Topical Area: Community and Public Health Nutrition
Objectives : Recent research suggests the possibility for significant variability in nutrient content and dietary quality (DQ) of school lunches, even when meeting National School Lunch Program (NSLP) nutrition standards. The purpose of this study was to determine whether there were differences in nutrient content and DQ by socioeconomic status (SES) and rurality, among middle school lunch menus meeting NSLP standards.
Methods : All 283 Kansas school districts were stratified into high and low SES groups (< 50% or >50% of students received free/reduced-price lunch). Forty-five menus from low and from high SES strata (N=90) were obtained from websites of randomly selected school districts for the same time period (first six weeks of school). Included menus were also stratified for analyses by rurality, determined by National Center for Education Statistics locales. Thirty days of each menu were portioned per NSLP standards for the middle school age group and per standardized assumptions across all menus. Portioned menus were analyzed for macro- and micro-nutrient content using ESHA Food Processor. Daily DQ scores were calculated using the Healthy Eating Index (HEI) 2015. Two-way ANOVA was used to determine differences in nutrient content and DQ by SES and rurality, with Bonferroni correction for multiple comparisons. Effect size was calculated using Cohen’s d.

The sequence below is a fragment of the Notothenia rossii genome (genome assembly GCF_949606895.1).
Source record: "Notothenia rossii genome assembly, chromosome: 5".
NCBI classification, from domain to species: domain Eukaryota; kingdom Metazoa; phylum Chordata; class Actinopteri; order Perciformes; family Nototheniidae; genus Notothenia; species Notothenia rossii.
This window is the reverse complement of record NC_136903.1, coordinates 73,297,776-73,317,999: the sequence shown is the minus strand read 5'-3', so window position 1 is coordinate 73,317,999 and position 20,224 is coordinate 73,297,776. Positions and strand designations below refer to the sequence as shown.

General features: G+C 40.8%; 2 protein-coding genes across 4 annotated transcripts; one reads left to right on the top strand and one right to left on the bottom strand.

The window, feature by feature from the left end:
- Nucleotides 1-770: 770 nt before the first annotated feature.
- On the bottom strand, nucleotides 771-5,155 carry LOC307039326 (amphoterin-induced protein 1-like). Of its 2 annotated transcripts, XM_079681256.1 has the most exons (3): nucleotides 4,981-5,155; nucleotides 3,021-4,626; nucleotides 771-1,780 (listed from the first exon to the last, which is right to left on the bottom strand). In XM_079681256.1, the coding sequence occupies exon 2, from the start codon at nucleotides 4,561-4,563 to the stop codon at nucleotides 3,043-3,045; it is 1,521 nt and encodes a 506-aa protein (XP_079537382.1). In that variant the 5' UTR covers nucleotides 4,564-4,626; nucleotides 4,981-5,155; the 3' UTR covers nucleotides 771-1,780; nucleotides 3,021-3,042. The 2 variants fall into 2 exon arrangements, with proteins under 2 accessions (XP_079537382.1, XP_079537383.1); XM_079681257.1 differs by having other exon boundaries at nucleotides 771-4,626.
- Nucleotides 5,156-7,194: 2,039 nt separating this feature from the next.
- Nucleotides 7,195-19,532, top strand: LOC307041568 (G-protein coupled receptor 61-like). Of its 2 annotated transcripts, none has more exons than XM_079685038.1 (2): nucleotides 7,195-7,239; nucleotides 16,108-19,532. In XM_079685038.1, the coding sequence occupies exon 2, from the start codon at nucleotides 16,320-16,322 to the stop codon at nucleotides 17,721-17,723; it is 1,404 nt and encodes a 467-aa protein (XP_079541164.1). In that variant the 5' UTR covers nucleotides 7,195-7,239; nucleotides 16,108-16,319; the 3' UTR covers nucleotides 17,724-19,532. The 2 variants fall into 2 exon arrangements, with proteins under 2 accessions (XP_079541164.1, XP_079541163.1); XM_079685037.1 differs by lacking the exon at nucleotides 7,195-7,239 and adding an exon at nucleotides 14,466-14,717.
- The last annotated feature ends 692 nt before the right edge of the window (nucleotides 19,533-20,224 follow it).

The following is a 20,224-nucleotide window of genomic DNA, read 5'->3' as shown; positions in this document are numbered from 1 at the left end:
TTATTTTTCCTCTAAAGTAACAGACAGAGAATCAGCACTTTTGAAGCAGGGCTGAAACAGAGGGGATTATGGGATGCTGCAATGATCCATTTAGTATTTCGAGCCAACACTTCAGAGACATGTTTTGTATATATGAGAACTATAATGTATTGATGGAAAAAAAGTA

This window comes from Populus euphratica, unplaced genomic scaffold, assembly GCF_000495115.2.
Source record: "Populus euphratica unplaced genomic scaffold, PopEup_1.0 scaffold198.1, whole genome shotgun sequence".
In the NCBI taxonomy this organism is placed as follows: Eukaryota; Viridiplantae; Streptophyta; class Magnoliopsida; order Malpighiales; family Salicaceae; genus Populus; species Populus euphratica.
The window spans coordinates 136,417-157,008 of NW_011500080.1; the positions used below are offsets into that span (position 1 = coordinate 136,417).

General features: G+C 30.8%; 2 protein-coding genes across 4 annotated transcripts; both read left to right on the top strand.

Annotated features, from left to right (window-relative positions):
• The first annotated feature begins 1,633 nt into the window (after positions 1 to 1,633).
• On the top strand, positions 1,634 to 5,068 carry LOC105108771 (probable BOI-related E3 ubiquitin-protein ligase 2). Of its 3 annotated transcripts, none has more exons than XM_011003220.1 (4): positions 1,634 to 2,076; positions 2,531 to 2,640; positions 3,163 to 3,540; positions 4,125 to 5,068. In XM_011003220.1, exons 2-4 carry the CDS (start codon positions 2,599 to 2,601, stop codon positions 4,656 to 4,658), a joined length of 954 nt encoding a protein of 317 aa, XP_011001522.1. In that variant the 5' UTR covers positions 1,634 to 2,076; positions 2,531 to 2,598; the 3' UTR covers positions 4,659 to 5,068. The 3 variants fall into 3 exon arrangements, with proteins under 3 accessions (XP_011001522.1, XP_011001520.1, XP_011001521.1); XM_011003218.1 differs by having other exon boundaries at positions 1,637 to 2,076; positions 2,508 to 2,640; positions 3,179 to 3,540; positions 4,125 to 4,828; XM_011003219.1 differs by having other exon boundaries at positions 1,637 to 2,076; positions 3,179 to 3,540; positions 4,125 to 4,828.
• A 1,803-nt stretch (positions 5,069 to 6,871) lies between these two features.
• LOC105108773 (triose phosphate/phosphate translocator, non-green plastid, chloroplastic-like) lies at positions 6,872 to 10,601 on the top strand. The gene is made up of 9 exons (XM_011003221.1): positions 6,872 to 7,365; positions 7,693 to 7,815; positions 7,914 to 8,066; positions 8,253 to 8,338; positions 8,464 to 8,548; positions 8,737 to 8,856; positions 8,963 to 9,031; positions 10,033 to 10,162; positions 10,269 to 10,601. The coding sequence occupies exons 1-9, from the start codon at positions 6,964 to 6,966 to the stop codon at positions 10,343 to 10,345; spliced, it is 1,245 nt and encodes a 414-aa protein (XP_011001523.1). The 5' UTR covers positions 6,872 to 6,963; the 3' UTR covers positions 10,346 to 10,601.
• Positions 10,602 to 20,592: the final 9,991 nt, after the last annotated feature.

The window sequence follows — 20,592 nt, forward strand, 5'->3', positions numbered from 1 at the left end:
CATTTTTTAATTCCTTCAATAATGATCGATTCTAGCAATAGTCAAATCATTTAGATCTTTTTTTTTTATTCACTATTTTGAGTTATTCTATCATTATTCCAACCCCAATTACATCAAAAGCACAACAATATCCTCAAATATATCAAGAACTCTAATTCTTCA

Results : Eighty-five menus were included in final analyses. There were significant differences between high SES vs. low SES menus for added sugar (‒0.4g or ‒80%, Cohen’s d=0.78, p< 0.001) and calcium (5.3mg or 1%, d= ‒0.22, p=0.001) favoring high SES menus, and sodium (54.1mg or 48%, d= ‒0.66, p=0.001) favoring low SES menus. There were no significant differences in nutrient content between city, suburban, town, or rural locales (ps >0.05). HEI scores did not differ by SES or rurality (ps >0.05), with mean score and standard deviation of 62.0±4.0 across all schools.
Conclusions : There were few differences in nutrient content and DQ with minimal clinical significance when comparing middle school lunch menus in Kansas by SES and rurality. Efforts to improve school lunch DQ should focus on all school foodservice operations, not specifically low SES or rural, although these schools may have other foodservice needs outside the scope of this study.
Funding Sources : None